The U.S. bought Alaska from the Russian Empire in 1867 for $7.2 million. At the time the purchase was derided as “Seward’s Folly,” but today it’s common to compare the purchase price with Alaska’s gross state product of $45 billion and claim it a resounding success. But is that the right comparison?
Most obviously one should correct for discounting, risk etc. Less obviously, but more importantly, one should start by thinking about total world product: Was total world product increased by the U.S. purchase? To the extent that the Russians would have held on to Alaska and would not have been able to fully exploit Alaska’s resources in the 20th century then perhaps the answer is yes. But if the U.S. had not purchased Alaska it’s plausible that Great Britain would have. So if the counter-factual was British purchase, then US purchase simply resulted in a redistribution of resources from British/Canadians to Americans with no increase in net wealth.
Moreover, given the ease of immigration at the time, economist David Barker argues that it’s closer to the truth to think that the redistribution was nominal only, i.e. from Alaskans calling themselves Canadians to more or less the same Alaskans of the same wealth calling themselves Americans. But why should other Americans be willing to pay for this nominal redistribution? Taking into account these considerations, Barker concludes:
Using a variety of assumptions and techniques for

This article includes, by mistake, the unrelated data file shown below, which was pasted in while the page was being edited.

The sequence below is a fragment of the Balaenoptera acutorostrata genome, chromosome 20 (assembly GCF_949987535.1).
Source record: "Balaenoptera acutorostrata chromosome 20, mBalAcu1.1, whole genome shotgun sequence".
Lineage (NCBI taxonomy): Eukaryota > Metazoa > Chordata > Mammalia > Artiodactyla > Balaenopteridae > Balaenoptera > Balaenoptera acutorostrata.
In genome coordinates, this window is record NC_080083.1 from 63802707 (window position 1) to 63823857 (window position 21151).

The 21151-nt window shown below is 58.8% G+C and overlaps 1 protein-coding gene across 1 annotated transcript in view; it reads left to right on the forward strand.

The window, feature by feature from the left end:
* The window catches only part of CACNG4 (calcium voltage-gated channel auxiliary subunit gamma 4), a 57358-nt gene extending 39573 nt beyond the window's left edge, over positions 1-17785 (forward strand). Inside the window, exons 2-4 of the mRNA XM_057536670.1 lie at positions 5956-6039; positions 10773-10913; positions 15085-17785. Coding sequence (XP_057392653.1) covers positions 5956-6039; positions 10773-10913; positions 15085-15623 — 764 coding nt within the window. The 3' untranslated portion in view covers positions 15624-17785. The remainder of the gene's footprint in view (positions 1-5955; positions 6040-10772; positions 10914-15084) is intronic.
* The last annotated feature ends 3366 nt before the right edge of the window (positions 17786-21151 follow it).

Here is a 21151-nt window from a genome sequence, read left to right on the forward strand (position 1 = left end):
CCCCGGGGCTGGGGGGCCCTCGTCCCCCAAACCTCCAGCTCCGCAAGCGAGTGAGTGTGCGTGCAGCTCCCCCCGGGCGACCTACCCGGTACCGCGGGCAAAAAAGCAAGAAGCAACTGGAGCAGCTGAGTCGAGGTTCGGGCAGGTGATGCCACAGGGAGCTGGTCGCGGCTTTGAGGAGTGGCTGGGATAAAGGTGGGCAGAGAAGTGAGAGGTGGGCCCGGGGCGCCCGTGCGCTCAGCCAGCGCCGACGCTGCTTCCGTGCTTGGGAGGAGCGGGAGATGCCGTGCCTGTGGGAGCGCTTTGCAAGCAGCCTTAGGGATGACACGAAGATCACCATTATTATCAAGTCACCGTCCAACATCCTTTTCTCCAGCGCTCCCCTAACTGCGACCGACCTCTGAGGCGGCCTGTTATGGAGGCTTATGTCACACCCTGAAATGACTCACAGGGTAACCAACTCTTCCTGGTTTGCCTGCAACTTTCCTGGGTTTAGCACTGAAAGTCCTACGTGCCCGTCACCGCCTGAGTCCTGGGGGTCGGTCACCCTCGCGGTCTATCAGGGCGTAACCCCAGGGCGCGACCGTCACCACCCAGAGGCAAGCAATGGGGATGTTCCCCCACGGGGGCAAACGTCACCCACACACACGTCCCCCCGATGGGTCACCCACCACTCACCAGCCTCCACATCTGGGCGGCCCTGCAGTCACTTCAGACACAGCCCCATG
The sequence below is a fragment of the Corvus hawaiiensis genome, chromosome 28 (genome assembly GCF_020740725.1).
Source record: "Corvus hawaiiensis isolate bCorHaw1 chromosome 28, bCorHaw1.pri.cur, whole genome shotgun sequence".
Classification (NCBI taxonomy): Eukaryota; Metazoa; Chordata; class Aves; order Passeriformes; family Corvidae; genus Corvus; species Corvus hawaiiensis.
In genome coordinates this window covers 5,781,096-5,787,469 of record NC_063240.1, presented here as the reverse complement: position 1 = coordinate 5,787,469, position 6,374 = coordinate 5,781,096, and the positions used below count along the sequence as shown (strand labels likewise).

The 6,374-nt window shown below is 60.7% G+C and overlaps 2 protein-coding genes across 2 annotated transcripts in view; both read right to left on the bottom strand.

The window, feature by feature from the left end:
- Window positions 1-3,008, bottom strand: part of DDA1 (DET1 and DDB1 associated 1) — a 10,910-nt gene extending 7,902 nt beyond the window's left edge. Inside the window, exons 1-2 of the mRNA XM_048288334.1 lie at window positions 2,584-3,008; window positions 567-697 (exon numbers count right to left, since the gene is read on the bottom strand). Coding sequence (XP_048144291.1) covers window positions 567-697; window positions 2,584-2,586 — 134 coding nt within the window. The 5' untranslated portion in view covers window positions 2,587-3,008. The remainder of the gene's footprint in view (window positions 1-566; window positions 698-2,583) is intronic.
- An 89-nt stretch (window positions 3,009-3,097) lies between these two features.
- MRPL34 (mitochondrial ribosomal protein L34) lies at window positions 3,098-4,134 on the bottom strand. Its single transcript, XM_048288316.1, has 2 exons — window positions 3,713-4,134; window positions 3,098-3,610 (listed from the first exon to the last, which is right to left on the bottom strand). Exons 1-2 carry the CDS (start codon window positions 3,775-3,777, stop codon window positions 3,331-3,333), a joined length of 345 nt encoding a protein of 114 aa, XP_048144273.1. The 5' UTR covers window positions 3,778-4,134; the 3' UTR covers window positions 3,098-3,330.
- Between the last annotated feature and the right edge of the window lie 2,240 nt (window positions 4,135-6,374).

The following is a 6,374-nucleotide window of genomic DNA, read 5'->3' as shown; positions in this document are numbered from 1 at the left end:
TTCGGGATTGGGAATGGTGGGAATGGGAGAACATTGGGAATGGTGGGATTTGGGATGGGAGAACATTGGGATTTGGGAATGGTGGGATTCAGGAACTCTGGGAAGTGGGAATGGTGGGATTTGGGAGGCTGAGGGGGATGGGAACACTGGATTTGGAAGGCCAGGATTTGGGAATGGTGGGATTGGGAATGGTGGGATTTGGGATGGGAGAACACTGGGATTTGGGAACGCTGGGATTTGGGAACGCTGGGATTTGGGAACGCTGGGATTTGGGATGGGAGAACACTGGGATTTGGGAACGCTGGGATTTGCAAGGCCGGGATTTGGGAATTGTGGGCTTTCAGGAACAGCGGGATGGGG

valuing the net cash flows from Alaska, it is clear that the financial returns have not
been positive. The economic benefits that have been received from Alaska over the
years could have been obtained without purchasing the territory. In financial terms,
Alaska has clearly been a negative net present value project for the United States….[A] close analysis of non-economic factors also
casts doubt on the wisdom of the purchase….
True, the wisdom of purchasing Alaska is now moot, but the analysis raises questions of more than historical interest:
The results of this paper suggest new lines
of inquiry in the history of the West, such as: Has westward expansion been worth the
price? What have been the costs and benefits? Should expansion have been less or
greater than it was? Should United States expansion continue? Should the United States shrink by cutting ties with its remaining possessions? All of these questions
seem worthy of future research.
Hat tip: Ben Muse.